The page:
Al Qaeda has long sought to obtain biological and chemical weapons. One of its leading experts in the quest for such weapons was Midhat Mursi al-Sayid Umar, an Egyptian also known as Abu Khabab al-Masri. According to media accounts, he was killed in July 2008 by an airstrike over Pakistan's northern tribal area.
On July 17, 2008, the Afghanistan National Police arrested Aafia Siddiqui, a Pakistani woman believed to have ties to al Qaeda, who reportedly had been acting suspiciously outside the governor's compound in Ghazni province. Educated at the Massachusetts Institute of Technology and at Brandeis University, where she earned a Ph.D. in neuroscience, she had been wanted by the FBI since 2004--the first woman sought by the law enforcement agency in connection with al Qaeda. According to media accounts, when arrested she had in her possession a list of New York City landmarks, documents describing how to produce explosives, and details about chemical, biological, and radiological weapons. She was extradited to New York for trial on charges of attempted murder and assault of U.S. officers in Afghanistan.
The world is fortunate that al Qaeda to date is not known to have successfully stolen, bought, or developed agents of bioterror. But scenarios of just how such an incident might occur have been developed for planning purposes. The Homeland Security Council has created a chilling scenario of how terrorists could launch an anthrax attack in the United States--and the horrific chain of events that would follow:
This scenario describes a single aerosol [anthrax] attack in one city delivered by a truck using a concealed improvised spraying device in a densely populated urban city with a significant commuter workforce. It does not, however, exclude the possibility of multiple attacks in disparate cities or time-phased attacks (i.e., "reload"). For federal planning purposes, it will be assumed that the Universal Adversary (UA) will attack five separate metropolitan areas in a sequential manner. Three cities will be attacked initially, followed by two additional cities 2 weeks later.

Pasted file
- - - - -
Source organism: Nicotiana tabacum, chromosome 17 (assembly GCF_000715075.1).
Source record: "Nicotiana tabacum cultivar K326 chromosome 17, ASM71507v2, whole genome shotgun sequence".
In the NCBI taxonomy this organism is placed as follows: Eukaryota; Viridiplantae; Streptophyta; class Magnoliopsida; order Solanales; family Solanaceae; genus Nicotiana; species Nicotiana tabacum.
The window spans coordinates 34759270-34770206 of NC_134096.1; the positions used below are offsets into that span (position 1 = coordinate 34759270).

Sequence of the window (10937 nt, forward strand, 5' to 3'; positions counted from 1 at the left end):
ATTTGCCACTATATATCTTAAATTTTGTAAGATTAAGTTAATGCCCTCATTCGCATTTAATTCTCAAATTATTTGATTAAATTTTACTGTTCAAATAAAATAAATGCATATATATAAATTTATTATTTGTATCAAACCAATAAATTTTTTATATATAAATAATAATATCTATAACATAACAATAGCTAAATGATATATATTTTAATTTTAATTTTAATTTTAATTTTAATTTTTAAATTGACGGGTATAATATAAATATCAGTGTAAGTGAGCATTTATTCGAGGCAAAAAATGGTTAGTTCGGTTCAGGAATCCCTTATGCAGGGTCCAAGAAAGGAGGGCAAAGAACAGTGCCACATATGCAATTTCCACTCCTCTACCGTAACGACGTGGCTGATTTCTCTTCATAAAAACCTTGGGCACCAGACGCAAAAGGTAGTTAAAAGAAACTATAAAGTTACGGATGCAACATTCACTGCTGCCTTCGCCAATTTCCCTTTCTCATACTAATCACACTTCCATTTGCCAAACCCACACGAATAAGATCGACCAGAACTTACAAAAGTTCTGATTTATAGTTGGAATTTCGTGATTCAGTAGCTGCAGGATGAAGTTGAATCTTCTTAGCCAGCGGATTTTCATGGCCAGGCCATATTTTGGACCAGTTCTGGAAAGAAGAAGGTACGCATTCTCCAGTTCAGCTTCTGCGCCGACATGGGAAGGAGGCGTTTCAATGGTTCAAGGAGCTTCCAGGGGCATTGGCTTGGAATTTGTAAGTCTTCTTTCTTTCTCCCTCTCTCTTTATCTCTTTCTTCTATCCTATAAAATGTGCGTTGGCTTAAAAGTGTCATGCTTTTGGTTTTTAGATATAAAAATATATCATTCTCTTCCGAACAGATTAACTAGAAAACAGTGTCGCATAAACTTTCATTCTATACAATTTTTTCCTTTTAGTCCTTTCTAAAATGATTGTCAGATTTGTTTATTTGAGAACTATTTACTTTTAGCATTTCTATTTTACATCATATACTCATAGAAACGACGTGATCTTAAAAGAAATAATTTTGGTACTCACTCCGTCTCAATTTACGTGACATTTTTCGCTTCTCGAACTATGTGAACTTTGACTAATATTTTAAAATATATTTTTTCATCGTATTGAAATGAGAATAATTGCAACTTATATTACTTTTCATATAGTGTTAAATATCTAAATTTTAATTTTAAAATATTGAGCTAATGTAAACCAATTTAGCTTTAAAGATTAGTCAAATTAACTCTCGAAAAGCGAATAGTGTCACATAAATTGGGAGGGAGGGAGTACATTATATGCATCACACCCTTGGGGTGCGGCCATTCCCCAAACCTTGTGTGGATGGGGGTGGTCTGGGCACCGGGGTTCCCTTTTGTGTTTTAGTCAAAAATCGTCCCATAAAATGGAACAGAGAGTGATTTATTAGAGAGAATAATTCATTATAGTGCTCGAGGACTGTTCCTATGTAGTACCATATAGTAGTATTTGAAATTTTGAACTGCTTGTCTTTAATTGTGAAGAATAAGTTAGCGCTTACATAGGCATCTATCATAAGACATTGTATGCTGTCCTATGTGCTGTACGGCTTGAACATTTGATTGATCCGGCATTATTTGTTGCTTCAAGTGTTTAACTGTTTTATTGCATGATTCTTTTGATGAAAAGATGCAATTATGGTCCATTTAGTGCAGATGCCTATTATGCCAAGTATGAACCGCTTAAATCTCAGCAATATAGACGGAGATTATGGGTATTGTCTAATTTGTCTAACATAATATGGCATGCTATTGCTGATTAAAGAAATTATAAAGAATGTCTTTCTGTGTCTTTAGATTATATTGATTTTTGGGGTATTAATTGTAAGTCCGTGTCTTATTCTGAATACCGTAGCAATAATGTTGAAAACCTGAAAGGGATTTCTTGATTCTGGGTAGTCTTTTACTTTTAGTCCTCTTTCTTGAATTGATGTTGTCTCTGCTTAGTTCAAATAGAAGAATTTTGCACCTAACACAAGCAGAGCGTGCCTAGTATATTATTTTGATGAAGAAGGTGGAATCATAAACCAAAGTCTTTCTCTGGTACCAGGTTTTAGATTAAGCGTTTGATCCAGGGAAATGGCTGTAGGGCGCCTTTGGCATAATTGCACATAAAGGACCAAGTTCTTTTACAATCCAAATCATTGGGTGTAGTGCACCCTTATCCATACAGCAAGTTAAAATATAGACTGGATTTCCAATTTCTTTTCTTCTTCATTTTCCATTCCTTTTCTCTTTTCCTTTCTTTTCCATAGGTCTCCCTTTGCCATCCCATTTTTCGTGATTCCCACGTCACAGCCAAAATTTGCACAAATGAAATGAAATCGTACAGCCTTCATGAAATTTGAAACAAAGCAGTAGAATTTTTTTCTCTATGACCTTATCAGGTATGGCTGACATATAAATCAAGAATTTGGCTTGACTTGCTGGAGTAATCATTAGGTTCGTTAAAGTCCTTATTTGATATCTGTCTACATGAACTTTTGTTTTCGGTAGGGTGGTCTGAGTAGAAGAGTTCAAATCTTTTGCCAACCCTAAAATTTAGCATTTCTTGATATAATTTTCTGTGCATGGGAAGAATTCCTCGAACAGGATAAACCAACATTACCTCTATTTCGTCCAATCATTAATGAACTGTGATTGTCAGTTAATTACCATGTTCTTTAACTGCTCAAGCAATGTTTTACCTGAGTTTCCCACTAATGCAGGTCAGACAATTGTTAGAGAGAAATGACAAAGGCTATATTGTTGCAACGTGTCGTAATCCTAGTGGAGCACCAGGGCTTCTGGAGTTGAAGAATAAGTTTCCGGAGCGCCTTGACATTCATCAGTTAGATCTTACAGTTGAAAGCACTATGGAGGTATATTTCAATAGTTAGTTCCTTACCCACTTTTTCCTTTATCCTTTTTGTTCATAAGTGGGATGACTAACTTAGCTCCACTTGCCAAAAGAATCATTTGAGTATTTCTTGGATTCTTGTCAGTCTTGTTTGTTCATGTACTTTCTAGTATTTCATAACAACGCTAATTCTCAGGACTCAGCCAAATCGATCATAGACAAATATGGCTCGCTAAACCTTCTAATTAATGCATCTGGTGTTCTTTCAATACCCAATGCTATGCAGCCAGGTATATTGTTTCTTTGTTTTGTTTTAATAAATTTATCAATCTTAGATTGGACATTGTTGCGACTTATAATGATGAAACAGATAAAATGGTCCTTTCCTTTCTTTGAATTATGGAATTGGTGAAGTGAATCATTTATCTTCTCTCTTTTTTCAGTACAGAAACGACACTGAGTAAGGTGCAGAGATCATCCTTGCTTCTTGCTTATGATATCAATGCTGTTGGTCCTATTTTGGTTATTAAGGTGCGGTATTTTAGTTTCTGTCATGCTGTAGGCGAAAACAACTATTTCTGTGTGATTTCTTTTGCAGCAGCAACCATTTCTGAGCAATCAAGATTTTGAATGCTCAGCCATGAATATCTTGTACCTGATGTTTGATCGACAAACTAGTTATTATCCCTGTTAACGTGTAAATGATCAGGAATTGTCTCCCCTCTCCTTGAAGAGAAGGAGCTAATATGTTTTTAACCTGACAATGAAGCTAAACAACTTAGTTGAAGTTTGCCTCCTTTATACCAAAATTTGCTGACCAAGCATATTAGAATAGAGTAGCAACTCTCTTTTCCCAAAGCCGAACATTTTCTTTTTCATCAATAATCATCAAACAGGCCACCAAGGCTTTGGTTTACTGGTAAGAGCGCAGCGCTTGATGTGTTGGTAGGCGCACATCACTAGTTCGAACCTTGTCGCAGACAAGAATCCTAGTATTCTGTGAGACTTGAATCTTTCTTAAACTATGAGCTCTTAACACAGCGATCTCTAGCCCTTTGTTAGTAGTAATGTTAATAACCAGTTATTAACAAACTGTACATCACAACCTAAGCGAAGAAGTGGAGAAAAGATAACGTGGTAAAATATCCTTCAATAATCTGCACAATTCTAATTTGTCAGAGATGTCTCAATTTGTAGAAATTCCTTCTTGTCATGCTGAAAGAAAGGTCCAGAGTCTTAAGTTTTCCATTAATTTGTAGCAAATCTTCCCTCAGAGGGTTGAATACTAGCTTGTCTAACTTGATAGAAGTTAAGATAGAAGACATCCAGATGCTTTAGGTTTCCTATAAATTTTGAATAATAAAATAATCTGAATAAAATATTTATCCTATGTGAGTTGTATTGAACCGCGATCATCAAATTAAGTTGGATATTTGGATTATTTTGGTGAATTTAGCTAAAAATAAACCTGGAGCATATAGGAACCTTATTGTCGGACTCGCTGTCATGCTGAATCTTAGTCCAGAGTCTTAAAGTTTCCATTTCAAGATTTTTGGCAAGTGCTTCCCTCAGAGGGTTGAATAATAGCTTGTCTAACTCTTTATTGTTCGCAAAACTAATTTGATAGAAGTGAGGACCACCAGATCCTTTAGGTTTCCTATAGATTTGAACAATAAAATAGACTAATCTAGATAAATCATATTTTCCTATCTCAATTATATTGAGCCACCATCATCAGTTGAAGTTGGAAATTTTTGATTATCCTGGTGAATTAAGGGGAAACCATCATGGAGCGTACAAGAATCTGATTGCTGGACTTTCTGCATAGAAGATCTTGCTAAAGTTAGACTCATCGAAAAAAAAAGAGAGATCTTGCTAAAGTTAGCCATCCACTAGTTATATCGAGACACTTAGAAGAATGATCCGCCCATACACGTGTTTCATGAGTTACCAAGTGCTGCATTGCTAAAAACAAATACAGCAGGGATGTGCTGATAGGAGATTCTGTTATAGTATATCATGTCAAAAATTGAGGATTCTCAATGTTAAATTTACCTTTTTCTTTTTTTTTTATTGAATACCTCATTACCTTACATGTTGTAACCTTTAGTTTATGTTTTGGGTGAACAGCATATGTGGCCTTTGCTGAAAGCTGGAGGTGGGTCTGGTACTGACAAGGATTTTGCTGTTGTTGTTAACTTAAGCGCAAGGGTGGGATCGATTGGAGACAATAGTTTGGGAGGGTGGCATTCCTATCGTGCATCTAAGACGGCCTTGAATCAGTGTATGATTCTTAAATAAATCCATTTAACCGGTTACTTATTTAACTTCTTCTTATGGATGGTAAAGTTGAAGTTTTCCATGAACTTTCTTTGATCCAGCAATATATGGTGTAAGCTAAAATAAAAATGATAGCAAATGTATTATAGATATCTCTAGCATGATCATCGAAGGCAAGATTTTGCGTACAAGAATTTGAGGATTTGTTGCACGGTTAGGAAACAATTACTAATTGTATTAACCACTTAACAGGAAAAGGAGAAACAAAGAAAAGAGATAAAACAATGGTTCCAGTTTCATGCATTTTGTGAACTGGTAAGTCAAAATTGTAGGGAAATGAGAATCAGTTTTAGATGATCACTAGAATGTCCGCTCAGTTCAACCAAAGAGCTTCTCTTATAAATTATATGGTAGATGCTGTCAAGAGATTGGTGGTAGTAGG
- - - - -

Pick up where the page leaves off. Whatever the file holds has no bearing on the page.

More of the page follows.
It is possible that a Bio-Watch [atmospheric sensor] signal would be received and processed, but this is not likely to occur until the day after the release. The first cases of anthrax would begin to present to Emergency Rooms (ERs) approximately 36 hours post-release, with rapid progression of symptoms and fatalities in untreated (or inappropriately treated) patients.
The situation in the hospitals will be complicated by the following facts: The release has occurred at the beginning of an unusually early influenza season and the prodromal [early] symptoms of inhalation anthrax are relatively non-specific. Physician uncertainty will result in low thresholds for admission and administration of available countermeasures (e.g., antibiotics), producing severe strains on commercially available supplies of medications such as ciprofloxacin and doxycycline, and exacerbating the surge capacity problem.
Social order questions will arise. The public will want to know very quickly if it is safe to remain in the affected city and surrounding regions. Many persons will flee regardless of the public health guidance that is provided. Pressure may be placed directly on pharmacies to dispense medical countermeasures directly, and it will be necessary to provide public health guidance in more than a dozen languages.
The attack results in 328,848 exposures; 13,208 untreated fatalities; and 13,342 total casualties. Although property damage will be minimal, city services will be hampered by safety concerns.